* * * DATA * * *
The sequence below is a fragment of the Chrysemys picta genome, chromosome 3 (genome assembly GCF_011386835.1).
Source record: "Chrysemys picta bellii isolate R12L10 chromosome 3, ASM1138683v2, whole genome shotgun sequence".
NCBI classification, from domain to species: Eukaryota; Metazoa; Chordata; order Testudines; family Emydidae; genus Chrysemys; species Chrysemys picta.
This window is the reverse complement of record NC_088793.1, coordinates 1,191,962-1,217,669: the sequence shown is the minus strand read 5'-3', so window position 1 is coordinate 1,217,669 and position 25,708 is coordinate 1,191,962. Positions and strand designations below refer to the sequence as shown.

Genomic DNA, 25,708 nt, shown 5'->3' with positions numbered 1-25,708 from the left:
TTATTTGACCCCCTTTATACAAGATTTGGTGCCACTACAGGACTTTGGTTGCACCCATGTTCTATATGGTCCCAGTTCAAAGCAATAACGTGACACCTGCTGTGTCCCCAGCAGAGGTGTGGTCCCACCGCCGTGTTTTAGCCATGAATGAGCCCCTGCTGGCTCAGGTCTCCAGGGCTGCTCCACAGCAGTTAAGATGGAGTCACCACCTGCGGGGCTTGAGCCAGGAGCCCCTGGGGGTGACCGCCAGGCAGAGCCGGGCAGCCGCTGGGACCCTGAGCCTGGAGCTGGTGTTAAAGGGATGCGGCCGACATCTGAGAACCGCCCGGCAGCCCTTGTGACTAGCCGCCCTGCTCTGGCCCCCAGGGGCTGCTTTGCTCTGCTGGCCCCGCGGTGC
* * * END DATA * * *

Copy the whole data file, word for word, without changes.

The sequence below is a fragment of the Chrysemys picta genome, chromosome 3 (genome assembly GCF_011386835.1).
Source record: "Chrysemys picta bellii isolate R12L10 chromosome 3, ASM1138683v2, whole genome shotgun sequence".
NCBI classification, from domain to species: Eukaryota; Metazoa; Chordata; order Testudines; family Emydidae; genus Chrysemys; species Chrysemys picta.
This window is the reverse complement of record NC_088793.1, coordinates 1,191,962-1,217,669: the sequence shown is the minus strand read 5'-3', so window position 1 is coordinate 1,217,669 and position 25,708 is coordinate 1,191,962. Positions and strand designations below refer to the sequence as shown.

Genomic DNA, 25,708 nt, shown 5'->3' with positions numbered 1-25,708 from the left:
TTATTTGACCCCCTTTATACAAGATTTGGTGCCACTACAGGACTTTGGTTGCACCCATGTTCTATATGGTCCCAGTTCAAAGCAATAACGTGACACCTGCTGTGTCCCCAGCAGAGGTGTGGTCCCACCGCCGTGTTTTAGCCATGAATGAGCCCCTGCTGGCTCAGGTCTCCAGGGCTGCTCCACAGCAGTTAAGATGGAGTCACCACCTGCGGGGCTTGAGCCAGGAGCCCCTGGGGGTGACCGCCAGGCAGAGCCGGGCAGCCGCTGGGACCCTGAGCCTGGAGCTGGTGTTAAAGGGATGCGGCCGACATCTGAGAACCGCCCGGCAGCCCTTGTGACTAGCCGCCCTGCTCTGGCCCCCAGGGGCTGCTTTGCTCTGCTGGCCCCGCGGTGC